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One of the most attractive reasons for traveling to California is for its geography which comprises rivers, beaches, valleys and stunning mountains. For hikers and real lovers of nature, the mountains in California are wonderful, and for people that just appreciate aesthetic beauty, there is nothing more beautiful than the daunting grace of California’s many mountain peaks. Here we will give a few examples of mountains which you will find in California.
Let’s start with the famous Mount Whitney, the highest mountain peak in the contiguous United States. It has an elevation of 14,505 feet and belongs to the Sierra Nevada mountain range. Its western slope is found in Sequoia National Park and its peak is where the southern part of the John Muir Trail ends. Badwater in Death Valley, the lowest point of elevation within the contiguous United States is found just 76 miles from Mount Whitney. Its name was created to pay homage to Josiah Whitney, the State Geologist of California at the time.
Mount Shasta is part of the Cascade Mountain range and is the fifth highest peak in the state. The mountain is physically unconnected to other mountains which adds to its beauty as it looms up out of the lower land which surrounds it. The mountain type is stratovolcano and it seems to erupt, on average, every six hundred years, the last time it erupted being two hundred years ago. Native Americans in the area believe that the mountain is inhabited by the spirit chief ‘Skell’ who came down from Heaven to the peak of the mountain.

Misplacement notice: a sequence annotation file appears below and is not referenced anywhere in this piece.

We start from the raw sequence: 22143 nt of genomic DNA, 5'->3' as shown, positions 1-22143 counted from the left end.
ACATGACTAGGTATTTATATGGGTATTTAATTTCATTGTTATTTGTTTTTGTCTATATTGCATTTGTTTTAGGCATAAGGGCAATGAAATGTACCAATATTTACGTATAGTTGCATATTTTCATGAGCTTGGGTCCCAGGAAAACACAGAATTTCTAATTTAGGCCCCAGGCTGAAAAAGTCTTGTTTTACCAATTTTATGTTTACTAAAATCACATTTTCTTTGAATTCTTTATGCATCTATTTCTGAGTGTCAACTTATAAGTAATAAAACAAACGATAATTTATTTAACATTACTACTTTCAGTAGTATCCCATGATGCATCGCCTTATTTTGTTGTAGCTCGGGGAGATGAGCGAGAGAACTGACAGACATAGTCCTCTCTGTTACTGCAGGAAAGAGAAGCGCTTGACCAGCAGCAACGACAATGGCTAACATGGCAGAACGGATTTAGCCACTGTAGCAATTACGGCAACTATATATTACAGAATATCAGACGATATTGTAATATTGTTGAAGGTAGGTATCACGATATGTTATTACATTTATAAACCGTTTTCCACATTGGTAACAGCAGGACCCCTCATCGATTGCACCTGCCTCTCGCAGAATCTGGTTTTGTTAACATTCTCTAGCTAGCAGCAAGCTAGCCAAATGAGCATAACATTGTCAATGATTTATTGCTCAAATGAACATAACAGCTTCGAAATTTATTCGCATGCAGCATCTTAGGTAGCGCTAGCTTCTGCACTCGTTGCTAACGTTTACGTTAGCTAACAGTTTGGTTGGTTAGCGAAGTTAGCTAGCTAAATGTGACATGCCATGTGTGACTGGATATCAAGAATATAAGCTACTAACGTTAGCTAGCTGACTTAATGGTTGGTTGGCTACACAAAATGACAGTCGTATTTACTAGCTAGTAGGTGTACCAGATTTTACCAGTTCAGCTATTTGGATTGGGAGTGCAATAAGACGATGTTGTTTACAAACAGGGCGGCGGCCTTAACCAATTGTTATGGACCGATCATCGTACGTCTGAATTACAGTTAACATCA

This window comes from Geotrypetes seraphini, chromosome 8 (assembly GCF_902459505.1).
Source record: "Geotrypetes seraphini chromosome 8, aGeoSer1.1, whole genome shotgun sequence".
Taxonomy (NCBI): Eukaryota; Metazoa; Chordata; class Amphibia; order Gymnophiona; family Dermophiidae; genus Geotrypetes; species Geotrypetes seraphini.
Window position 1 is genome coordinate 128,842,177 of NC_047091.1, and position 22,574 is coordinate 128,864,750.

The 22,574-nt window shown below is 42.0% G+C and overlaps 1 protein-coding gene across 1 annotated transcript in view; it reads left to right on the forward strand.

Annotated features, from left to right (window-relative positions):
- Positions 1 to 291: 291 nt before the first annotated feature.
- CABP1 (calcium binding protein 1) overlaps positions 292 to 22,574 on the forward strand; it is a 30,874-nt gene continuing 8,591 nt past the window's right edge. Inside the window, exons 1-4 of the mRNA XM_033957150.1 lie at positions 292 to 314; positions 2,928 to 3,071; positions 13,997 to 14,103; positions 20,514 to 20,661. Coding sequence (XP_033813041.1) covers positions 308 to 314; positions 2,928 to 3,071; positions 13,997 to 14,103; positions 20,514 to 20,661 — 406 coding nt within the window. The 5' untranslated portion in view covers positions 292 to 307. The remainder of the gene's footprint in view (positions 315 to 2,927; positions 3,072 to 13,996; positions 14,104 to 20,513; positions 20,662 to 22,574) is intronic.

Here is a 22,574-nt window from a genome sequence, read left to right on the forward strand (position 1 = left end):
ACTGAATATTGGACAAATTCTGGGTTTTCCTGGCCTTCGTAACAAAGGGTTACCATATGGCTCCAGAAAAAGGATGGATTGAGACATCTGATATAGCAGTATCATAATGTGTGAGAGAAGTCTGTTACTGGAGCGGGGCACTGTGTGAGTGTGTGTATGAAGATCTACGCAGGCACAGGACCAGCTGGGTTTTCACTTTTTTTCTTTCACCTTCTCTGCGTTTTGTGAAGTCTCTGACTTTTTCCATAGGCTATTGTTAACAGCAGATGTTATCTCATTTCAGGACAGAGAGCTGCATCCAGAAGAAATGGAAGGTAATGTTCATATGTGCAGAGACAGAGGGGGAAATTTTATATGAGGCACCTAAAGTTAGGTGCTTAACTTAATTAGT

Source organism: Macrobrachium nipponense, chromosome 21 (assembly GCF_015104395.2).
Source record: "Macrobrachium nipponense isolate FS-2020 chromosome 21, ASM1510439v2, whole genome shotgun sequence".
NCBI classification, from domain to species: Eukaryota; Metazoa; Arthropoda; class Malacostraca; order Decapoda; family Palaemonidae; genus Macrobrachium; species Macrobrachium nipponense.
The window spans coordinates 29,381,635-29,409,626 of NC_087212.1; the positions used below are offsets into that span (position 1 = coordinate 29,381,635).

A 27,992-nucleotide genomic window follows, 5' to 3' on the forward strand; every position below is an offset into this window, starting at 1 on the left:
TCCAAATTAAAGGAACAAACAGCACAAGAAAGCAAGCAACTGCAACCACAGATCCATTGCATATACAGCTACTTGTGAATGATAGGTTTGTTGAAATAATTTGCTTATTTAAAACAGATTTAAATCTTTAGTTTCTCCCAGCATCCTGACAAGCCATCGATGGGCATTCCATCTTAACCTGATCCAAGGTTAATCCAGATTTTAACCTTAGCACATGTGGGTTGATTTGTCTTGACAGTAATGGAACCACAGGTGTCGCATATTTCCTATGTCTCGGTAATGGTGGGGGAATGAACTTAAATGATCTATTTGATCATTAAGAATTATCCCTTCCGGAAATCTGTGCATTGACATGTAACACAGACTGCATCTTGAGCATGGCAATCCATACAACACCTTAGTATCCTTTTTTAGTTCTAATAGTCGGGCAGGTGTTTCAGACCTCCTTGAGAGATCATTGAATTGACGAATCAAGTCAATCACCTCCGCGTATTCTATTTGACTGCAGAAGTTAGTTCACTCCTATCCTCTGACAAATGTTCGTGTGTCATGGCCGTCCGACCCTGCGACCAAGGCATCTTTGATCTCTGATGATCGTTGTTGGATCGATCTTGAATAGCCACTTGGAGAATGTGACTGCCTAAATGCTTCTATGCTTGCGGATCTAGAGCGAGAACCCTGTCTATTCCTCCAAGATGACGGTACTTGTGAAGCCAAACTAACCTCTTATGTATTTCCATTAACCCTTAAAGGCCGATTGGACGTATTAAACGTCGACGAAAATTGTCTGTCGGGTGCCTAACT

San Jacinto Peak is the highest peak in the San Jacinto Mountain range. It is found within the state park of the same name and is a very popular destination for hikers and climbers. It has various hazards such as high altitude, wild animals and steep rock faces, which cause injuries and sometimes deaths amongst the adventurous outdoor lovers. The mountain was once inhabited by a man from central Europe called Zubi who resided in a stone hut until the 1970s.
The wonderfully named Mount Diablo is located in Contra Costa County in the San Francisco Bay Area and is the namesake of the Mount Diablo State Park of more or less 20,000 acres. Its name seems to come from the escape of Native Americans from the Spaniards in 1805 and their disappearance into the mountain, hence the Spaniards called the mountain ‘Monte del Diablo’, thinking that it was the devil’s work. Wonderful species of wildlife are seen to reside on the mountain, including coyote, black-tailed deer, grey foxes and bobcat.